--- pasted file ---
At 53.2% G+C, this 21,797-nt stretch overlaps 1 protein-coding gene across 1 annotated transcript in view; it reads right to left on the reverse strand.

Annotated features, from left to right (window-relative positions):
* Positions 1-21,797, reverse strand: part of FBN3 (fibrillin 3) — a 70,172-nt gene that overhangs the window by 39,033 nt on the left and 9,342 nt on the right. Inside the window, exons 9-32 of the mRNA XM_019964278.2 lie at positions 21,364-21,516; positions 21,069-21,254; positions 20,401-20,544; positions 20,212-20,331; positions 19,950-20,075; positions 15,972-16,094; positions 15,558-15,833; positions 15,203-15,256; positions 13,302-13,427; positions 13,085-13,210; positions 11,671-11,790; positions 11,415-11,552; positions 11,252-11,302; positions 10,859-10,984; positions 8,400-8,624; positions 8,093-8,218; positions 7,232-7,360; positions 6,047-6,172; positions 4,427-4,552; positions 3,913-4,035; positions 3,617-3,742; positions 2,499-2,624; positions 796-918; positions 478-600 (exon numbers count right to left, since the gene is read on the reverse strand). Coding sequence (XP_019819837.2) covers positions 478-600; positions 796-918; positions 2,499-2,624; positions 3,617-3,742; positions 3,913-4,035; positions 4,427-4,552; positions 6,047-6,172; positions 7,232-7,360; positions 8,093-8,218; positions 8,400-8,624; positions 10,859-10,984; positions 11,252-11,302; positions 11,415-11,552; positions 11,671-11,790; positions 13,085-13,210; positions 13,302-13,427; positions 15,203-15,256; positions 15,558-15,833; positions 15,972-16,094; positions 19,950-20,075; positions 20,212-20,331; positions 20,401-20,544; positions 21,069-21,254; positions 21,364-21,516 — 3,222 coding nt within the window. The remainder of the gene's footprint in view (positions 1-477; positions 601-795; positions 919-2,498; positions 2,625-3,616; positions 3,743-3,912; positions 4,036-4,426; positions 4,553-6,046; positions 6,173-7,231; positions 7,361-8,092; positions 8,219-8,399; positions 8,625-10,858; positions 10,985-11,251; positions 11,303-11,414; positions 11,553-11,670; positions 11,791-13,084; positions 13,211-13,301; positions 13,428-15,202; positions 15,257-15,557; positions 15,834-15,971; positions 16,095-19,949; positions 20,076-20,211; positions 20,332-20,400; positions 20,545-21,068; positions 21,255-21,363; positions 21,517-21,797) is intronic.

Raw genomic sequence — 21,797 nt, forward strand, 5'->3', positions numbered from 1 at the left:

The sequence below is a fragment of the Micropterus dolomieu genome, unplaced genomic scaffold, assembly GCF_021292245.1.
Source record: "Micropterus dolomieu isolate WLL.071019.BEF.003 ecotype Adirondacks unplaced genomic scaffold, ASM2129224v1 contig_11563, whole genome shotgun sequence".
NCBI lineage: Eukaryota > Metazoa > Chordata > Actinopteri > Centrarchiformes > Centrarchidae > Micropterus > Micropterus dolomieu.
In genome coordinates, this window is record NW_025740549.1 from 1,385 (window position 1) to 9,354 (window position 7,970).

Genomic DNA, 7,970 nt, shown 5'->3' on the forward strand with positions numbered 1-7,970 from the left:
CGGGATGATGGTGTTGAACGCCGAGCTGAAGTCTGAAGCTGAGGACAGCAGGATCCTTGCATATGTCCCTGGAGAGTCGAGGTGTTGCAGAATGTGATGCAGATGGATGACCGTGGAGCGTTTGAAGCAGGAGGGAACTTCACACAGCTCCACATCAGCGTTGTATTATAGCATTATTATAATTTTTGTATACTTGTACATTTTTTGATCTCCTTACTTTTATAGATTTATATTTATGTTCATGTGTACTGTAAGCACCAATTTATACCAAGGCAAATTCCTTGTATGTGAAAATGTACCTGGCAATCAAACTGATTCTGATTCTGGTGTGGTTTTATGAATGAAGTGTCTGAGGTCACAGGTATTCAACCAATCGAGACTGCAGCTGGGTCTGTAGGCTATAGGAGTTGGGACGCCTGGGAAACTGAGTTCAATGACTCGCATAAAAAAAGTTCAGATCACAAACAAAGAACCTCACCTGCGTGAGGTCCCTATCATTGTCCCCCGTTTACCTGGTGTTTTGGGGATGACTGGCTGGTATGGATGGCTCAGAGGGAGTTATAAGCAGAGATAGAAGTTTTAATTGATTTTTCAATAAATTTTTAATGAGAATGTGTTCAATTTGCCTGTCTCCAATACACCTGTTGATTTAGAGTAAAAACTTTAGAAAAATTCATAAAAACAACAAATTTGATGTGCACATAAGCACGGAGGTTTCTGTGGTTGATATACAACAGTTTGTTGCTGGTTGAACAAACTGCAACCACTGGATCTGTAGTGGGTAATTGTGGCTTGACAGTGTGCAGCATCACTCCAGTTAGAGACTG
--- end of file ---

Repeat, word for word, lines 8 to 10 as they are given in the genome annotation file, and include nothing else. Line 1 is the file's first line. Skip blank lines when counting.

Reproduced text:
In genome coordinates, this window is record NW_025740549.1 from 1,385 (window position 1) to 9,354 (window position 7,970).

Genomic DNA, 7,970 nt, shown 5'->3' on the forward strand with positions numbered 1-7,970 from the left:
CGGGATGATGGTGTTGAACGCCGAGCTGAAGTCTGAAGCTGAGGACAGCAGGATCCTTGCATATGTCCCTGGAGAGTCGAGGTGTTGCAGAATGTGATGCAGATGGATGACCGTGGAGCGTTTGAAGCAGGAGGGAACTTCACACAGCTCCACATCAGCGTTGTATTATAGCATTATTATAATTTTTGTATACTTGTACATTTTTTGATCTCCTTACTTTTATAGATTTATATTTATGTTCATGTGTACTGTAAGCACCAATTTATACCAAGGCAAATTCCTTGTATGTGAAAATGTACCTGGCAATCAAACTGATTCTGATTCTGGTGTGGTTTTATGAATGAAGTGTCTGAGGTCACAGGTATTCAACCAATCGAGACTGCAGCTGGGTCTGTAGGCTATAGGAGTTGGGACGCCTGGGAAACTGAGTTCAATGACTCGCATAAAAAAAGTTCAGATCACAAACAAAGAACCTCACCTGCGTGAGGTCCCTATCATTGTCCCCCGTTTACCTGGTGTTTTGGGGATGACTGGCTGGTATGGATGGCTCAGAGGGAGTTATAAGCAGAGATAGAAGTTTTAATTGATTTTTCAATAAATTTTTAATGAGAATGTGTTCAATTTGCCTGTCTCCAATACACCTGTTGATTTAGAGTAAAAACTTTAGAAAAATTCATAAAAACAACAAATTTGATGTGCACATAAGCACGGAGGTTTCTGTGGTTGATATACAACAGTTTGTTGCTGGTTGAACAAACTGCAACCACTGGATCTGTAGTGGGTAATTGTGGCTTGACAGTGTGCAGCATCACTCCAGTTAGAGACTG